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Here are some of the important tests used to diagnose breast cancer:

Diagnostic mammogram is a special kind of x-ray; a mammogram can often detect breast lumps before they can be felt by you or your doctor. A mammogram can also give a good picture of calcium deposits in your breast, which are another possible indication of early breast cancer.

Ultrasound uses high-frequency sound waves to make images of your organs and other structures in your body. It may be used to examine a breast lump or abnormality found during a clinical breast examination or mammogram, determine if a breast lump is a solid tumour or a fluid-filled cyst and/or find an abnormal area for a biopsy.

Magnetic Resonance Imaging (MRI) is occasionally done if a tumour does not show up well on a mammogram, or if the breast tissue is very dense. This is not routinely used due to a high rate of false positive results.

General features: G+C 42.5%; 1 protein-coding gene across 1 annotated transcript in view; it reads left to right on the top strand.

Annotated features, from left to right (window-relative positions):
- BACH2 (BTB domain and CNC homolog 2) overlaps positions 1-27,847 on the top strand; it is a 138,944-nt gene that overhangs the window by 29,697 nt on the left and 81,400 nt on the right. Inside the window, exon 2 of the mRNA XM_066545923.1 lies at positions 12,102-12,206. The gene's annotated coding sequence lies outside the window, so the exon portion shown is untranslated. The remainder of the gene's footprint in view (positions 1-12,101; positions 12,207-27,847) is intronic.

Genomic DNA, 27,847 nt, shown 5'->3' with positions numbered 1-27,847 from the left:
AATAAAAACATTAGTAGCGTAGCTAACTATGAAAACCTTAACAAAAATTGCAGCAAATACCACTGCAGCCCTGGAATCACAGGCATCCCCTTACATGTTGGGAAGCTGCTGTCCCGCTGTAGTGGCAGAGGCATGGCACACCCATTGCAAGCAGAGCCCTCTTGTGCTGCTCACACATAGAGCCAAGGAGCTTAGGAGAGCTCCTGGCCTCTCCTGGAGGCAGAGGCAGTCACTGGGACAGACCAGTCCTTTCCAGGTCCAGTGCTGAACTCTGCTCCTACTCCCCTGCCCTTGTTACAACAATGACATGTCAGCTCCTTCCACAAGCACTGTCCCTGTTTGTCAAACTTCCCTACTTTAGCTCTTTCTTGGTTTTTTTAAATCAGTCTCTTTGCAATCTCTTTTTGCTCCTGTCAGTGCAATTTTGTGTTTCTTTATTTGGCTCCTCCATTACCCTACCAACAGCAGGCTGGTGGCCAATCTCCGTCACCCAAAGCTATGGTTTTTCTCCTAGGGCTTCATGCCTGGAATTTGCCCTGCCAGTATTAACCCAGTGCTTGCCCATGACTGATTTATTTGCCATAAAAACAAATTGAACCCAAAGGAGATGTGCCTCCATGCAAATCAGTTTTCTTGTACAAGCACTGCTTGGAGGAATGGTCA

Biopsy is a procedure that is done when your doctor suspects you may have a tumourmalignant or benign. To confirm this, a sample of your breast tissue needs to be examined. A biopsy removes a bit of the tumour and surrounding tissue using one of several methods: fine needle aspiration, core biopsy, mammotome biopsy, and incisional or excisional biopsy. Core biopsy of the lump or thickening is the standard way. 

Other less commonly used imaging:

Ductography is an x-ray procedure that is sometimes used to help determine the cause of nipple discharge. It’s used to look at the breast ducts and help diagnose other breast conditions. Ductography may be used with diagnostic mammography. It is not used instead of mammograms to diagnose breast cancer.

Scintimammography uses a radioactive material (known as a radioactive isotope) and a special camera to take pictures of the breast. This test is done to check breast lumps that do not show clearly on a mammogram.